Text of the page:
Ignore my silliness, as I'm sure you already have done – Take Shelter is actually as close as the Critics' Week feature film line-up has to a star attraction, boasting as it does the acting services of Michael Shannon, of course just cast as General Zod in the new Superman movie, and Jessica Chastain, who appears opposite Brad Pitt in Terrence Malick's Tree of Life, the 11/4 favourite for this year's Palme d'Or.
Take Shelter director Jeff Nichols actually confirmed himself as a Malick acolyte in a Vanity Fair interview earlier this year (note he cites David Gordon Green as the other standard bearer for the TM legacy. Fair enough, but you do wonder what the old fella makes of his former protege's Your Highness). There would seem to be parallels, however, to draw between Nichols' latest film and another movie playing in the main competition, namely Melancholia by Lars von Trier, with both both seemingly using an apocalyptic event as metaphor for personal emotional turmoil – ooh, there's a nice little titbit to unfurl at the next dinner party you attend. Right after you've been sick in the coat cupboard.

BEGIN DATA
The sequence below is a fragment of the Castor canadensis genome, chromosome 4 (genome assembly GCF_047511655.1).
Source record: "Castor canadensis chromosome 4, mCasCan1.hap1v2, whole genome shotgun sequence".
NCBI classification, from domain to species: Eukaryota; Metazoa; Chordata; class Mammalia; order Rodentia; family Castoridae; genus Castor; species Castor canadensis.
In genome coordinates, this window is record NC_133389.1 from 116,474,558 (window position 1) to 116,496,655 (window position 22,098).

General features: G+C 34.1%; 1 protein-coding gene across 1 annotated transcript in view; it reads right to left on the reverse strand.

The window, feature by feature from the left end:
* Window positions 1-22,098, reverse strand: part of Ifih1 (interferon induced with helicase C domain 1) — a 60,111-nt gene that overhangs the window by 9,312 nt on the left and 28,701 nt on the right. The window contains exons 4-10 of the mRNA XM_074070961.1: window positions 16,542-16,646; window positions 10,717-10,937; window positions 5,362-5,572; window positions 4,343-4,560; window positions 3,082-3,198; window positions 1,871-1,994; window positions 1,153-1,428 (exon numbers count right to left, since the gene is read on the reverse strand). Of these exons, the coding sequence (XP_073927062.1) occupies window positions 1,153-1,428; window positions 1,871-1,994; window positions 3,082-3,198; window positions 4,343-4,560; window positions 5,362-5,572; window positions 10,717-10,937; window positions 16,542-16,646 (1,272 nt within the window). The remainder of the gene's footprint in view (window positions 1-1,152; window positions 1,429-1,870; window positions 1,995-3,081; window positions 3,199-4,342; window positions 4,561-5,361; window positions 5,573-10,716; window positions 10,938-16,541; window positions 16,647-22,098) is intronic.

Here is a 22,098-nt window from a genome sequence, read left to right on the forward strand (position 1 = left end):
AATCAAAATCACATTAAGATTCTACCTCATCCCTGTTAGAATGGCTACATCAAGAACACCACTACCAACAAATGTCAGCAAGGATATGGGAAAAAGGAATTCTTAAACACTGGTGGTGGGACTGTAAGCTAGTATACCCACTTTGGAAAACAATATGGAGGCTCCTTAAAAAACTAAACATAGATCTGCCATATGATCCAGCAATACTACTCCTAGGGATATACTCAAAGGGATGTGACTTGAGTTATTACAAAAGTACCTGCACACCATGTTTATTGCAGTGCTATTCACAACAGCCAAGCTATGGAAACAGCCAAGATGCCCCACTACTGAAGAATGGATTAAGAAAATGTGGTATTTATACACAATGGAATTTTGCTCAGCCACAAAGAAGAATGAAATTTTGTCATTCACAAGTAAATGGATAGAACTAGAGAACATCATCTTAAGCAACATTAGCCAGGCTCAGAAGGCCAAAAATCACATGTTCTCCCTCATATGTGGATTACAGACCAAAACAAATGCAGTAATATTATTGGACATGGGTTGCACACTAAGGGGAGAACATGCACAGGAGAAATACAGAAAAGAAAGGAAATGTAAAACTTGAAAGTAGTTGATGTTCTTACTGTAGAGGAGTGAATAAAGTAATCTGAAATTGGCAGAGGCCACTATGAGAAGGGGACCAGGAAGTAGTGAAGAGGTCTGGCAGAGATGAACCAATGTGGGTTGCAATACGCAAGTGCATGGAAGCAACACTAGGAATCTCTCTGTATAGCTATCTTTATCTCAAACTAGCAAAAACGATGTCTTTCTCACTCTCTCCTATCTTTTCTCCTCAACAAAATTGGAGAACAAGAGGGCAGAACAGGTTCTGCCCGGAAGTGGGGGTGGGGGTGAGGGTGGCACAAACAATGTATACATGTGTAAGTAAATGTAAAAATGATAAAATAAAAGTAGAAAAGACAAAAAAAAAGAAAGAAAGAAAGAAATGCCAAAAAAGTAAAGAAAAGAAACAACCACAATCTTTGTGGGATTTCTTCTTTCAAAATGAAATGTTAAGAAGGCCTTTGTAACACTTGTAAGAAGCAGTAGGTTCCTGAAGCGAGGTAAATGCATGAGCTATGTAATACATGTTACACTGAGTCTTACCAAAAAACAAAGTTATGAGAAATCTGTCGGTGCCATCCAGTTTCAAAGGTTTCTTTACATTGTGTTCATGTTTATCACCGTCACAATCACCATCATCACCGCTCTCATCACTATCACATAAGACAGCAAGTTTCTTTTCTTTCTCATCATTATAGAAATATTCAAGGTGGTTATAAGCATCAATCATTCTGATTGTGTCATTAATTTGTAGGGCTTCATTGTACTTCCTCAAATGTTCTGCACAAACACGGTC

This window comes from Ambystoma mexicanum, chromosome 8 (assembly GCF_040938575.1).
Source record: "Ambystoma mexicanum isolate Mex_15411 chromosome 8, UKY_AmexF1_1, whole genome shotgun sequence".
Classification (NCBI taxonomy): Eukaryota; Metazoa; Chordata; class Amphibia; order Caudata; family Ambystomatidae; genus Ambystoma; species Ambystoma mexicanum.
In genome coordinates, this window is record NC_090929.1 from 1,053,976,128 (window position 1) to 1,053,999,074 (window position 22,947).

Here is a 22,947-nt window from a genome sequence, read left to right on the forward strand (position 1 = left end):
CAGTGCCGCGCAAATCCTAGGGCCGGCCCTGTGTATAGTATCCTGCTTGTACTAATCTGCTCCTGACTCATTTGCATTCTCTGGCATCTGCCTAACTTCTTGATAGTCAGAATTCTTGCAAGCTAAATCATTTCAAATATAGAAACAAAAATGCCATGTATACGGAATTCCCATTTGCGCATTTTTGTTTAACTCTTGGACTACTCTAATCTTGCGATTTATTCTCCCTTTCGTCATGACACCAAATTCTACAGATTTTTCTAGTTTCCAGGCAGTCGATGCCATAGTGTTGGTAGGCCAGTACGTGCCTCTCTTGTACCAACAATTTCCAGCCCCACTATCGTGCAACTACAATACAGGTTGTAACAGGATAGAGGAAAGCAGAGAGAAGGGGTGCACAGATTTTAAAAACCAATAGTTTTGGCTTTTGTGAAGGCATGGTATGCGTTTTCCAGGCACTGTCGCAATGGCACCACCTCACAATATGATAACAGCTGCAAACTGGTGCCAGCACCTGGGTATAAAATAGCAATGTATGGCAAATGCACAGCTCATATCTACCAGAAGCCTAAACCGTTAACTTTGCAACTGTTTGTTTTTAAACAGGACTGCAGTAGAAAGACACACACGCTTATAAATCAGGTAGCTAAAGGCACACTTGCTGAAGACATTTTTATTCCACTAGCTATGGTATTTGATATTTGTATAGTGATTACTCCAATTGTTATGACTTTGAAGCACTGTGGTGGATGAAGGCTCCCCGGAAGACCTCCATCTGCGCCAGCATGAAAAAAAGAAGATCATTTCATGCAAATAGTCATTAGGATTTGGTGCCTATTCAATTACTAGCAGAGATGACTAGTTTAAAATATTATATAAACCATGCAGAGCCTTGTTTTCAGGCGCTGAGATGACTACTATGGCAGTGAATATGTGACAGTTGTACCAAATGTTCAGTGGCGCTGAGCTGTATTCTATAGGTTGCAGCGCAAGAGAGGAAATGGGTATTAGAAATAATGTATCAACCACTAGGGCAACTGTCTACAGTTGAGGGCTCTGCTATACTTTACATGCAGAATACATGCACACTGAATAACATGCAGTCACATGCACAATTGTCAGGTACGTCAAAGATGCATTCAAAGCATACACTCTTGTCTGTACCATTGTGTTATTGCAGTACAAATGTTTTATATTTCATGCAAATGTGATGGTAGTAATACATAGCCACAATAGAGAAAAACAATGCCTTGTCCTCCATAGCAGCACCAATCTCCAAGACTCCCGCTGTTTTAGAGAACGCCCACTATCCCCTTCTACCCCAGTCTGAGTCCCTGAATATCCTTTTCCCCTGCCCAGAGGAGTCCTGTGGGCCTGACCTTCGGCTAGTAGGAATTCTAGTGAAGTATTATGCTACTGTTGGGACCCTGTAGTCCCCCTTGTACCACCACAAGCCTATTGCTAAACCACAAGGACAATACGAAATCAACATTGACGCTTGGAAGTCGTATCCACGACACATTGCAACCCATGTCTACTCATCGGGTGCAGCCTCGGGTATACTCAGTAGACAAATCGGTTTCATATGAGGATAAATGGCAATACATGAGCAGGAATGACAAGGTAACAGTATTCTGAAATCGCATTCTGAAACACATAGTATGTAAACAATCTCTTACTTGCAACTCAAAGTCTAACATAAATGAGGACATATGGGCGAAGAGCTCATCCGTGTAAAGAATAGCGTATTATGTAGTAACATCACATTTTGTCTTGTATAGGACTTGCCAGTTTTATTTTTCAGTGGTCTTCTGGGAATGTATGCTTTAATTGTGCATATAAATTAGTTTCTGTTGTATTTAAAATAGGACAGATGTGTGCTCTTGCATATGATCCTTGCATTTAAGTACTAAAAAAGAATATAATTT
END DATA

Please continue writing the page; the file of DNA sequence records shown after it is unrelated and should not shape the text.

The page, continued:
Walk Away Renée (90 minutes), directed by Jonathan Caouette
'Filmmaker Jonathan Caouette embarks on a road trip to move his mentally ill mother Renée across the country. As they encounter roadblocks in the present, we begin to flashback to moments from the past, giving us insight into this anything-but-ordinary mother/son relationship. Through musical montage, psychedelic sequences and real and imagined circumstance, Walk Away Renée raises questions about love, sacrifice and the reality in which we live.'
Caouette is best known for his acclaimed 2003 documentary, Tarnation, which also focused on his relationship with mum Renée.
50th anniversary screening:
My Little Princess (105 minutes), directed by Eva Ionesco, starring Isabelle Huppert, Anamaria Vartolomei, Georgetta Leahu, Denis Lavant
'Hannah and Violetta are an odd couple: an elusive mother and a little girl in search of maternal love, a fanciful artist and her reluctant model. When Hannah asks Violetta if she would like to be her model, her life with her loving grandmother is turned upside down. From a normal childhood to muse of the trendy Paris art scene...'